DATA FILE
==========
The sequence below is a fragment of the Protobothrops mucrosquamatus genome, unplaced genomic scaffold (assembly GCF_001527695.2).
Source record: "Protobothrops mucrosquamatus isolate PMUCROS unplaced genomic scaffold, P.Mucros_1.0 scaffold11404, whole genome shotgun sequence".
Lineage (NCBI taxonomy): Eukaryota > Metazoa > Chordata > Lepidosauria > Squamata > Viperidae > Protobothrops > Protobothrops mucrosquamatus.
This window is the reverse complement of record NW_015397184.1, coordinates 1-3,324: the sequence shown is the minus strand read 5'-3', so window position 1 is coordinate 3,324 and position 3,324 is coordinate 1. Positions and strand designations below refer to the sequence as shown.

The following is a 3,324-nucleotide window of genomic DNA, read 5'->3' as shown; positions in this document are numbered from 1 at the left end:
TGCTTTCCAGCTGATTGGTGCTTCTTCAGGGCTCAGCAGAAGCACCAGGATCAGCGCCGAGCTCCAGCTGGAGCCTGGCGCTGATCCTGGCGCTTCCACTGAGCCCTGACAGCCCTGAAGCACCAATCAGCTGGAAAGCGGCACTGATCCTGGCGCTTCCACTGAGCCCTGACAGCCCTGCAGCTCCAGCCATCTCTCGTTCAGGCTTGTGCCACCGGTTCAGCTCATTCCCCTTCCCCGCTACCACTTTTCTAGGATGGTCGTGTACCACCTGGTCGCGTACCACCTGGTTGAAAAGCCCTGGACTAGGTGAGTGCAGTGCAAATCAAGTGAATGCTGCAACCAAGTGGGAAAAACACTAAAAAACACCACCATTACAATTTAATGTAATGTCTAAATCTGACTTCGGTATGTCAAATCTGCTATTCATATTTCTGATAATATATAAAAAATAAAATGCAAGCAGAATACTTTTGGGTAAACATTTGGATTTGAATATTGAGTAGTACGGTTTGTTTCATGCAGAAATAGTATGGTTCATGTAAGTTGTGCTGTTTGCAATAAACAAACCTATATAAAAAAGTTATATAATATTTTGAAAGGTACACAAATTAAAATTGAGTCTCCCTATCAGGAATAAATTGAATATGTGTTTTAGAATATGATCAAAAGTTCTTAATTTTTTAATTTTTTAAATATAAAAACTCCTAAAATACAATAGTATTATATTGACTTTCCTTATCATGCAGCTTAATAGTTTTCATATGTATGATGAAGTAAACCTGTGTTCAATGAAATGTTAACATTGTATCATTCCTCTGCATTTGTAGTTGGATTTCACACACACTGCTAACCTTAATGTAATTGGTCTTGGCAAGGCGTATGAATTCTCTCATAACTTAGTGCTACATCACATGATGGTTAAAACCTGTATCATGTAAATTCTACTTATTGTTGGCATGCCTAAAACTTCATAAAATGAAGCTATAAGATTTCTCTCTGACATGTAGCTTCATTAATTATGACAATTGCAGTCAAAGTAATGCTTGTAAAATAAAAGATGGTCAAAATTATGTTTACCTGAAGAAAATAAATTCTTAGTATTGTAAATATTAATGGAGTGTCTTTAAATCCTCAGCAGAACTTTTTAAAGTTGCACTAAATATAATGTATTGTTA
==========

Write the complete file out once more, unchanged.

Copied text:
The sequence below is a fragment of the Protobothrops mucrosquamatus genome, unplaced genomic scaffold (assembly GCF_001527695.2).
Source record: "Protobothrops mucrosquamatus isolate PMUCROS unplaced genomic scaffold, P.Mucros_1.0 scaffold11404, whole genome shotgun sequence".
Lineage (NCBI taxonomy): Eukaryota > Metazoa > Chordata > Lepidosauria > Squamata > Viperidae > Protobothrops > Protobothrops mucrosquamatus.
This window is the reverse complement of record NW_015397184.1, coordinates 1-3,324: the sequence shown is the minus strand read 5'-3', so window position 1 is coordinate 3,324 and position 3,324 is coordinate 1. Positions and strand designations below refer to the sequence as shown.

The following is a 3,324-nucleotide window of genomic DNA, read 5'->3' as shown; positions in this document are numbered from 1 at the left end:
TGCTTTCCAGCTGATTGGTGCTTCTTCAGGGCTCAGCAGAAGCACCAGGATCAGCGCCGAGCTCCAGCTGGAGCCTGGCGCTGATCCTGGCGCTTCCACTGAGCCCTGACAGCCCTGAAGCACCAATCAGCTGGAAAGCGGCACTGATCCTGGCGCTTCCACTGAGCCCTGACAGCCCTGCAGCTCCAGCCATCTCTCGTTCAGGCTTGTGCCACCGGTTCAGCTCATTCCCCTTCCCCGCTACCACTTTTCTAGGATGGTCGTGTACCACCTGGTCGCGTACCACCTGGTTGAAAAGCCCTGGACTAGGTGAGTGCAGTGCAAATCAAGTGAATGCTGCAACCAAGTGGGAAAAACACTAAAAAACACCACCATTACAATTTAATGTAATGTCTAAATCTGACTTCGGTATGTCAAATCTGCTATTCATATTTCTGATAATATATAAAAAATAAAATGCAAGCAGAATACTTTTGGGTAAACATTTGGATTTGAATATTGAGTAGTACGGTTTGTTTCATGCAGAAATAGTATGGTTCATGTAAGTTGTGCTGTTTGCAATAAACAAACCTATATAAAAAAGTTATATAATATTTTGAAAGGTACACAAATTAAAATTGAGTCTCCCTATCAGGAATAAATTGAATATGTGTTTTAGAATATGATCAAAAGTTCTTAATTTTTTAATTTTTTAAATATAAAAACTCCTAAAATACAATAGTATTATATTGACTTTCCTTATCATGCAGCTTAATAGTTTTCATATGTATGATGAAGTAAACCTGTGTTCAATGAAATGTTAACATTGTATCATTCCTCTGCATTTGTAGTTGGATTTCACACACACTGCTAACCTTAATGTAATTGGTCTTGGCAAGGCGTATGAATTCTCTCATAACTTAGTGCTACATCACATGATGGTTAAAACCTGTATCATGTAAATTCTACTTATTGTTGGCATGCCTAAAACTTCATAAAATGAAGCTATAAGATTTCTCTCTGACATGTAGCTTCATTAATTATGACAATTGCAGTCAAAGTAATGCTTGTAAAATAAAAGATGGTCAAAATTATGTTTACCTGAAGAAAATAAATTCTTAGTATTGTAAATATTAATGGAGTGTCTTTAAATCCTCAGCAGAACTTTTTAAAGTTGCACTAAATATAATGTATTGTTA